Standards-Based Grading 1 2 3s Better Than Traditional A B Cs?


Jamison Prull

Sarah Nolting, sr., working on an assignment in AP Research.

Alaina Beaman, Writer

From the start, the introduction of standards-based grading has received mixed responses as to whether it’s better than the traditional grading system.

Some teachers began moving toward standards-based grading as soon as they caught wind of the prospective change roughly two years ago. However for many teachers the change began this year.

In this grading scale, students are assessed based on a scale, students are assessed based on a scale of 1-4. Four means exceeding expectations. Not only are students given a score, but teachers provide feedback on areas where improvement is needed.

“It’s a push from the district to have a standardized way of grading. We have to teach the standards and grade kids according to those standards,” PACT/AP coordinator Sydney Richey said.

However, students sometimes feel like the new system is confusing.

“For my freshman year (standards-based grading) wasn’t helpful because it was so new and they were still developing the system. A ‘proficient’ would go in the gradebook as 75 percent,” Haley Hansen, sr., said.

Students have grown accustomed to the traditional grading system so this new change comes as a stumbling block.

“Feedback can be effective for students but I think students are keen to get frustrated about it since it’s something so new and most students don’t like change and they don’t understand how this is helping them,” Hansen said.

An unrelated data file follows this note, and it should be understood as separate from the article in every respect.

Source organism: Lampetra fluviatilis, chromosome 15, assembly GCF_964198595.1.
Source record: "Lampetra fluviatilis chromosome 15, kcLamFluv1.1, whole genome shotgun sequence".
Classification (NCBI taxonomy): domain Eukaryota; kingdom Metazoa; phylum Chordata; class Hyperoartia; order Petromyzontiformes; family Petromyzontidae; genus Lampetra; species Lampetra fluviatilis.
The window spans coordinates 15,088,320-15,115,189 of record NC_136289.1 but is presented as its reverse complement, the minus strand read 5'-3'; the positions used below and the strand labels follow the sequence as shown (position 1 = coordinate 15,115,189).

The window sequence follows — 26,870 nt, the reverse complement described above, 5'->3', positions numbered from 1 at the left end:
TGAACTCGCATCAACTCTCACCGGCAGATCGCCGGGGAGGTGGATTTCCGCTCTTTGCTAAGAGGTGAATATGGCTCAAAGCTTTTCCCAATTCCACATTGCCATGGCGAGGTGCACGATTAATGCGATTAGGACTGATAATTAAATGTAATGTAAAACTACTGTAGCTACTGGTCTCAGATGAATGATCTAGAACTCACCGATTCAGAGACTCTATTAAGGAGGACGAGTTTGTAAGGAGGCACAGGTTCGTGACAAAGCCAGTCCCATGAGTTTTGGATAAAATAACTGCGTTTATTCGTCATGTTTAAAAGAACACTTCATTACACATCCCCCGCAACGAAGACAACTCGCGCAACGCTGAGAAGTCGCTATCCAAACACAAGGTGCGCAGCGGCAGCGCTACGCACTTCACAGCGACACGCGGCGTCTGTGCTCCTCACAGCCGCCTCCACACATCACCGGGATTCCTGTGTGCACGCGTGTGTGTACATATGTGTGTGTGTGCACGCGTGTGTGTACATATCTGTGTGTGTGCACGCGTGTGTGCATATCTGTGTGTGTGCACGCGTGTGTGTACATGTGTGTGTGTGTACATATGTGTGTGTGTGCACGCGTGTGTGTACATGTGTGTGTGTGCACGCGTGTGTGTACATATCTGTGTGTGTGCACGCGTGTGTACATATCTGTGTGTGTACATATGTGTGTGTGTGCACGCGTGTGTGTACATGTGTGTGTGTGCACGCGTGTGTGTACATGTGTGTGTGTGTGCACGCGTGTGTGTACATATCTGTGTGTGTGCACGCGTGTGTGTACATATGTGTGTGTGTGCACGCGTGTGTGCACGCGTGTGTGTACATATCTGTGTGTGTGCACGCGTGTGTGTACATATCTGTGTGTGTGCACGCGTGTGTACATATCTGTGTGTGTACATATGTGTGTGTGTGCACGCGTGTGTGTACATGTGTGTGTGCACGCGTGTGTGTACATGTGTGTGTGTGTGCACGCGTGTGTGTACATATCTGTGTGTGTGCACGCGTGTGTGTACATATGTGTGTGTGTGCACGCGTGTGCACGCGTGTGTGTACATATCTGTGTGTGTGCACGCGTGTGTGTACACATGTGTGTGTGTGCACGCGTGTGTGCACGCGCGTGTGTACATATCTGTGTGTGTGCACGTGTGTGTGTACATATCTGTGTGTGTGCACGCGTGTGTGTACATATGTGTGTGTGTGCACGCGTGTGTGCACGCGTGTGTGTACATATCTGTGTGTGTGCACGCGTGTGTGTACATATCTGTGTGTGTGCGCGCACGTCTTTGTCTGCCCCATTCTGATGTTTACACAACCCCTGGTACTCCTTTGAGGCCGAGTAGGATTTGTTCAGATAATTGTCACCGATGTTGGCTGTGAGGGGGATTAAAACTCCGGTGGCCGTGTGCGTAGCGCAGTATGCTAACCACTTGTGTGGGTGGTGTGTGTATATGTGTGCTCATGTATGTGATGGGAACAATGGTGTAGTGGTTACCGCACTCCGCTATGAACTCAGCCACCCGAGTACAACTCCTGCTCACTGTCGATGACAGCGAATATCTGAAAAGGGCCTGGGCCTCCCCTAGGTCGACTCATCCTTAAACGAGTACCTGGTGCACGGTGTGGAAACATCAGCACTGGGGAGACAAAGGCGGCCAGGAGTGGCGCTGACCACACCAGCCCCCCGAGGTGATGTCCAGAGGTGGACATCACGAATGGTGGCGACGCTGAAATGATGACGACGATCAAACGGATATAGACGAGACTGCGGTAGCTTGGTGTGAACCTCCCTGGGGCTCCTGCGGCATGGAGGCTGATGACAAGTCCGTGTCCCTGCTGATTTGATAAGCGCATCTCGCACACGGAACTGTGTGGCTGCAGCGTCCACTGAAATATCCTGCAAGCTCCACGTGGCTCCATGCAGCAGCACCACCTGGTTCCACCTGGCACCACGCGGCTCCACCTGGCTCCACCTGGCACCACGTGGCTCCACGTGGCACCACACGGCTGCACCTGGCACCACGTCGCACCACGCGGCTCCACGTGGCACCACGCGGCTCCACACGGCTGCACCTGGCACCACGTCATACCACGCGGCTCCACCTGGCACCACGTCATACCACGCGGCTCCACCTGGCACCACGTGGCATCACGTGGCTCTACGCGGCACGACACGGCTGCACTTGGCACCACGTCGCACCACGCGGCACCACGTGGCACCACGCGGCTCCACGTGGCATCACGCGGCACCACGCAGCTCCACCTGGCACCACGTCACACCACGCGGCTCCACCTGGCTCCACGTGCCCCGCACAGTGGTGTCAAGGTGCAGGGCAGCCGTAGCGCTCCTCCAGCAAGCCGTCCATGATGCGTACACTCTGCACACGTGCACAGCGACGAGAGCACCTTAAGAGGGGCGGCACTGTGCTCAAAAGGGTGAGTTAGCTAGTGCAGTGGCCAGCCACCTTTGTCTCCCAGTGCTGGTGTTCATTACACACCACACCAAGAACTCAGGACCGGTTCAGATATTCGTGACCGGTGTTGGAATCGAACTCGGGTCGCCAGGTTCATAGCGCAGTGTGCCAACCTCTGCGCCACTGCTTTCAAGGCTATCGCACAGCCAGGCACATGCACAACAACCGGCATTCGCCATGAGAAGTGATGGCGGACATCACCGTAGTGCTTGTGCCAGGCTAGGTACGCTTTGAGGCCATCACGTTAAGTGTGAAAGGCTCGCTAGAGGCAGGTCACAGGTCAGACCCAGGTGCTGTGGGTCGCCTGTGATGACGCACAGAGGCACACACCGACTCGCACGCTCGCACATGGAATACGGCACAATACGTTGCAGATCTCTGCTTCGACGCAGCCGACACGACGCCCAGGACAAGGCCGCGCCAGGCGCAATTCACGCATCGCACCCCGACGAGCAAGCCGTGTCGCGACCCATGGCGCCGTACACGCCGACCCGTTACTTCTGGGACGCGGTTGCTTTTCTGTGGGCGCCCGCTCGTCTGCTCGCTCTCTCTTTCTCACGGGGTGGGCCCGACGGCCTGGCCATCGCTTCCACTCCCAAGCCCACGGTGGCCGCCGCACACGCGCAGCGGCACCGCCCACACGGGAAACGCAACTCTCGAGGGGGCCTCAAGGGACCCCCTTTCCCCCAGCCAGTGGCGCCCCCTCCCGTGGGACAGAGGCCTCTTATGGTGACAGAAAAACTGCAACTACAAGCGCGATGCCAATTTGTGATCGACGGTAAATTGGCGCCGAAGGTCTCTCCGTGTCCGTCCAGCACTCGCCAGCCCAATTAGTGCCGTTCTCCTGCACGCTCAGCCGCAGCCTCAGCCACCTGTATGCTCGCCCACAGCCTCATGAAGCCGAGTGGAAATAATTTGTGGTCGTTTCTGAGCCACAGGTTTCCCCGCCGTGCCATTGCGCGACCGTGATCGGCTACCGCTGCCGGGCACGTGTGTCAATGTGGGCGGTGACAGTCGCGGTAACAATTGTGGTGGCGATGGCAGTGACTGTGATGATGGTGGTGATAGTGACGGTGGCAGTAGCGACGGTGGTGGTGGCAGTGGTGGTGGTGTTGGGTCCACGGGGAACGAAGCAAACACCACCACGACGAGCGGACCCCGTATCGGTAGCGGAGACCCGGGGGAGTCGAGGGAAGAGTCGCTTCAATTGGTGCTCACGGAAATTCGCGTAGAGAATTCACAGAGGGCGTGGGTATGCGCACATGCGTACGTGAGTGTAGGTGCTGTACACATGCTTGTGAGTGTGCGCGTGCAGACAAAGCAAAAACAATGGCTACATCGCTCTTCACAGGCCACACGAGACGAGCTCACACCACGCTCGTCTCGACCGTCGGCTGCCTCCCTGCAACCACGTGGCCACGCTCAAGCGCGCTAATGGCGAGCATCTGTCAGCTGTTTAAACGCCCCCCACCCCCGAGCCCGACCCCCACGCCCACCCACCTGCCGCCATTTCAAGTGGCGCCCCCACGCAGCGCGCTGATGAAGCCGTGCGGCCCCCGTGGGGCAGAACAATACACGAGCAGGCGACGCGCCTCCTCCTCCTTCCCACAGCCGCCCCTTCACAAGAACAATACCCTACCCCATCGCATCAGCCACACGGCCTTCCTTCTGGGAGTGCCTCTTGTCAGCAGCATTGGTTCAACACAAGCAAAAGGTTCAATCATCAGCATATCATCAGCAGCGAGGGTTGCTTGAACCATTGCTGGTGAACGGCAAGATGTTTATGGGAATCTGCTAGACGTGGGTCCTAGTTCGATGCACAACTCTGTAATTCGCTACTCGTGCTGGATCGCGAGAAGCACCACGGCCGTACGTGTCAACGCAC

Richey says the district believes that standards’based grading encourages students to learn and not focus on their final grade.

“Standards-based grading really gives you a better picture of what you actually know. And for some kids that may not be easy. In the past they may’ve been able to get by turning stuff in and not knowing anything,” Richey said.

“It puts more weight on the student to actually take some ownership for their grade and put in the work and effort to improve it,” teacher Stephanie Hendrix said.

This new system proves to be a work in progress as teachers experiment with what is best fitted to their teaching method and their classes.

“It’s still new for us as a district and even teachers at this school. As it becomes to be understood more, everyone’s thoughts about standards-based grading will change,” Hendryx said.

For students, changes can often be met with wariness as they disturb life’s normality, but these are sometimes necessary. It’s still too early to say if this change is what Kennedy needs.

“Your grade isn’t some letter or number,” Hendryx said, “it’s something that can be changed.”